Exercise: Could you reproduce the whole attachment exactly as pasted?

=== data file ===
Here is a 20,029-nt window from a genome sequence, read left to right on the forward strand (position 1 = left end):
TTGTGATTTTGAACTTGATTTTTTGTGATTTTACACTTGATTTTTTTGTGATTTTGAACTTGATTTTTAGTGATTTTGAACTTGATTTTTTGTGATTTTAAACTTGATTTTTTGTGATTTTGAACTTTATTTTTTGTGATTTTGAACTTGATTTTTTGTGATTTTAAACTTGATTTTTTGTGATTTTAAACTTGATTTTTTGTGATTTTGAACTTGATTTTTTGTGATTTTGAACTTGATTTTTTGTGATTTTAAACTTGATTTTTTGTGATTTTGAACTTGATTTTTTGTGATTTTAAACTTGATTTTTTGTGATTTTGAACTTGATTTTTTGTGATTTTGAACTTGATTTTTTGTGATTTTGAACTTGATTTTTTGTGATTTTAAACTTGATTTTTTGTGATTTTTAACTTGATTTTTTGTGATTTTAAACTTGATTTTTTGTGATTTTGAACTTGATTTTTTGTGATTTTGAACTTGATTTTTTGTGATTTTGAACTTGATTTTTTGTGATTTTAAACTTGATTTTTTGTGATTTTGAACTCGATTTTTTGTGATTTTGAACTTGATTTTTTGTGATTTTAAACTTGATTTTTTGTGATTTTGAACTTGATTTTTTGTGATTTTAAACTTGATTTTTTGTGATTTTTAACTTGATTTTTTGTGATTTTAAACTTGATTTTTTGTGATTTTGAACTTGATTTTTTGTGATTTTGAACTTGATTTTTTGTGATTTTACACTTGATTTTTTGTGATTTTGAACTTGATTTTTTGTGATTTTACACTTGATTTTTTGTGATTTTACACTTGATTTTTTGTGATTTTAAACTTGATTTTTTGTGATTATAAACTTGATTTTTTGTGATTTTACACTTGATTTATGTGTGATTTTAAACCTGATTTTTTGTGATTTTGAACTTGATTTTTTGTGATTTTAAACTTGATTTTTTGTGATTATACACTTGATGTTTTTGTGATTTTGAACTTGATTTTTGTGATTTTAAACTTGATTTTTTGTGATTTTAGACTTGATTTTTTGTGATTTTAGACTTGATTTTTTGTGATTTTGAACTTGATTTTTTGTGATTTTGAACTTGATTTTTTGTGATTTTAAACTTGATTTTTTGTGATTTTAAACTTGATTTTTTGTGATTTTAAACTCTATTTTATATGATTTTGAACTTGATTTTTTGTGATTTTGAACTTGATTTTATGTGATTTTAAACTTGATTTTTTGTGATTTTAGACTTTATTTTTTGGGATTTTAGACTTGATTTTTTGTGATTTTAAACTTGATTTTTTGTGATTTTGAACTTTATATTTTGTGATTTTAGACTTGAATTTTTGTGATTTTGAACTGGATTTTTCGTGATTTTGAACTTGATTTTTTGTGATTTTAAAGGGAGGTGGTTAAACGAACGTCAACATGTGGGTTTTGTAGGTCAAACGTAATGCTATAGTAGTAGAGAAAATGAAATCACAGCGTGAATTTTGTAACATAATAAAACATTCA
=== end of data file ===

Here is a 20,029-nt window from a genome sequence, read left to right on the forward strand (position 1 = left end):
TTGTGATTTTGAACTTGATTTTTTGTGATTTTACACTTGATTTTTTTGTGATTTTGAACTTGATTTTTAGTGATTTTGAACTTGATTTTTTGTGATTTTAAACTTGATTTTTTGTGATTTTGAACTTTATTTTTTGTGATTTTGAACTTGATTTTTTGTGATTTTAAACTTGATTTTTTGTGATTTTAAACTTGATTTTTTGTGATTTTGAACTTGATTTTTTGTGATTTTGAACTTGATTTTTTGTGATTTTAAACTTGATTTTTTGTGATTTTGAACTTGATTTTTTGTGATTTTAAACTTGATTTTTTGTGATTTTGAACTTGATTTTTTGTGATTTTGAACTTGATTTTTTGTGATTTTGAACTTGATTTTTTGTGATTTTAAACTTGATTTTTTGTGATTTTTAACTTGATTTTTTGTGATTTTAAACTTGATTTTTTGTGATTTTGAACTTGATTTTTTGTGATTTTGAACTTGATTTTTTGTGATTTTGAACTTGATTTTTTGTGATTTTAAACTTGATTTTTTGTGATTTTGAACTCGATTTTTTGTGATTTTGAACTTGATTTTTTGTGATTTTAAACTTGATTTTTTGTGATTTTGAACTTGATTTTTTGTGATTTTAAACTTGATTTTTTGTGATTTTTAACTTGATTTTTTGTGATTTTAAACTTGATTTTTTGTGATTTTGAACTTGATTTTTTGTGATTTTGAACTTGATTTTTTGTGATTTTACACTTGATTTTTTGTGATTTTGAACTTGATTTTTTGTGATTTTACACTTGATTTTTTGTGATTTTACACTTGATTTTTTGTGATTTTAAACTTGATTTTTTGTGATTATAAACTTGATTTTTTGTGATTTTACACTTGATTTATGTGTGATTTTAAACCTGATTTTTTGTGATTTTGAACTTGATTTTTTGTGATTTTAAACTTGATTTTTTGTGATTATACACTTGATGTTTTTGTGATTTTGAACTTGATTTTTGTGATTTTAAACTTGATTTTTTGTGATTTTAGACTTGATTTTTTGTGATTTTAGACTTGATTTTTTGTGATTTTGAACTTGATTTTTTGTGATTTTGAACTTGATTTTTTGTGATTTTAAACTTGATTTTTTGTGATTTTAAACTTGATTTTTTGTGATTTTAAACTCTATTTTATATGATTTTGAACTTGATTTTTTGTGATTTTGAACTTGATTTTATGTGATTTTAAACTTGATTTTTTGTGATTTTAGACTTTATTTTTTGGGATTTTAGACTTGATTTTTTGTGATTTTAAACTTGATTTTTTGTGATTTTGAACTTTATATTTTGTGATTTTAGACTTGAATTTTTGTGATTTTGAACTGGATTTTTCGTGATTTTGAACTTGATTTTTTGTGATTTTAAAGGGAGGTGGTTAAACGAACGTCAACATGTGGGTTTTGTAGGTCAAACGTAATGCTATAGTAGTAGAGAAAATGAAATCACAGCGTGAATTTTGTAACATAATAAAACATTCA